Also on Left Foot Forward this week, TUC general secretary Brendan Barber wrote about the importance of the march, explaining that the real test is “not the turn-out but whether we return home even more determined to defend public services and step up the arguments for the alternative”, while Dominic Browne interviewed some of those attending the march – including Brasseye creator Chris Morris; read it in full here.
• Once again, the lead international story is Libya – with minds turning from the military battle to a possible political solution, following the defection of regime foreign minister Musa Kusa.
On Left Foot Forward this week, George Irvin looked at whether peace could be brokered in Libya:
“The matter boils down to this: First, ‘coalition forces’ arguably have already exceeded their UN mandate by destroying Gaddafi’s ground forces when these forces were not actually shelling civilians;
“Secondly, part of the Libyan population clearly supports Gaddafi. The closer the rebels come to Tripoli, the more likely it is that ‘coalition’ air strikes in support of the rebels will inflict ‘collateral damage’ on regime supporters;
“Thirdly, the more blatantly the UN mandate is infringed, the less credibility UN power will have, a matter of real concern not just to Turkey, but to Russia, China, India and other emerging powers. On the above logic, a negotiated solution becomes more likely by the day.”
While former Army Captain Patrick Bury, writing about Nato taking command of the no fly zone, added:
“Where does this leave Nato? Despite the overt diplomatic manoeuvring by members, the alliance responded relatively quickly to the Libyan crisis, and prevented the high probability of a massacre of Benghazi’s citizens last week. Even if this response was relatively ad hoc, and whatever the ultimate outcome, the organisation has proved it stands alone in terms of capability and willingness to act.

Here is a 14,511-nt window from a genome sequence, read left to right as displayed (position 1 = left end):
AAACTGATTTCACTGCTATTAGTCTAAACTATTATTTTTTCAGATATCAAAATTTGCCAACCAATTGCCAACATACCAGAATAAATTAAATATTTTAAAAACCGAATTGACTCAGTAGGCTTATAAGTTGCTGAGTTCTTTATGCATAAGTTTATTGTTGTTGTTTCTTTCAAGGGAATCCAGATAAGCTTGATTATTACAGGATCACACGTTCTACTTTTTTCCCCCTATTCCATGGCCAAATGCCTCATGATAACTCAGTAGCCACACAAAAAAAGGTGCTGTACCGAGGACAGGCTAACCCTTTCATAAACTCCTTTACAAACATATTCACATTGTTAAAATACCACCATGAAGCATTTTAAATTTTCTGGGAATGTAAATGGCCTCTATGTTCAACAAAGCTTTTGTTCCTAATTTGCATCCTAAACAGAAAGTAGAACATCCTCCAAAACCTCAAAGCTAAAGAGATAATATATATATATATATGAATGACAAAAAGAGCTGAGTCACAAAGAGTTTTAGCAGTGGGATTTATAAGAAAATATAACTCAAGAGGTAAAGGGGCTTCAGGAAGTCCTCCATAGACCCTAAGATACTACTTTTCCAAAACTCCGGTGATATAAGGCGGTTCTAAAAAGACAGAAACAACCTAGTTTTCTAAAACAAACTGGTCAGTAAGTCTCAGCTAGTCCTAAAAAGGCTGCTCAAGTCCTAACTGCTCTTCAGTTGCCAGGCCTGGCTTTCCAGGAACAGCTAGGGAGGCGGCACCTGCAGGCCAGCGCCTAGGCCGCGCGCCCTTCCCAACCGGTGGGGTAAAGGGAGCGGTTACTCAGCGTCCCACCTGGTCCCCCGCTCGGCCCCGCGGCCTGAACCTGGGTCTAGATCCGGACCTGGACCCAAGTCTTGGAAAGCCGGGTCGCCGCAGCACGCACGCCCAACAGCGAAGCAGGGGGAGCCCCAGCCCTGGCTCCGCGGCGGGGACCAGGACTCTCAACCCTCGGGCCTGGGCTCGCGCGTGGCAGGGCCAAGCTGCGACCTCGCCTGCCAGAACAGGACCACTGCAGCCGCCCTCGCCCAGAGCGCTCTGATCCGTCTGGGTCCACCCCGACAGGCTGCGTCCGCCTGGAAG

“But, like Britain and France, it too will be looking for a quick victory that can boost the perception of an organisation that has been damaged by involvement in Afghanistan.
“The trick, therefore, is knowing when to quit. And as the history of conflict over the last half century tells us, this is the hardest trick to learn.”
Progressives of the week:
The Primary Care Trusts helping struggling hospitals fight the NHS cuts, using tactics designed at channelling patients away from private health providers in a bid to protect public hospitals. As Andrew Georgiou wrote on Left Foot Forward on Tuesday:
“Following the chancellor’s budget it was revealed that NHS funding would actually decrease in real terms by 0.9%. The news that NHS management is having to take innovative action to protect the financial sustainability of public hospitals will deliver another hammer blow to the Tories’ NHS credentials.
“The NHS played a vital role in the ‘detoxification’ of the Conservative brand and was a key part of David Cameron’s election strategy. The Tories now find themselves in a position where they are being seen as privatising the NHS whilst at the same time cutting its budgets.”
Today, meanwhile, it was reported that Andrew Lansley’s health reforms were coming under further pressure – from David Cameron, who is said to want to ‘soften’ the reforms.
Regressives of the week:
Bal Thackeray’s far-right Shiv Sena thugs who threatened to prevent Pakistan playing in the World Cup final in Mumbai tomorrow, were they to have made it, reminiscent of the threats against Pakistan players the last time they played a World Cup knock out game against India on the sub-continent, the quarter final in Bangalore 15 years ago.
As Sunder Katwala said:
“…that’s really not cricket…”
The World Cup final, hopefully sans extremists, takes place between India and Sri Lanka tomorrow at 10am.
Evidence of the week:
Research (pdf) from the new economics foundation (nef), which showed that last week’s budget could leave a shortfall of 520,000 jobs – because George Osborne had not adopted a coherent strategy for growth in key sectors of the economy. As many as 1.4 million people could remain unemployed, said nef.
Their report sets out ten key goals for government action, including:
• Good jobs: “The government should aim not just to create jobs, but to create jobs that are satisfying and secure, and which pay enough for a flourishing life. Good jobs also leave time to spend with family, friends and community”;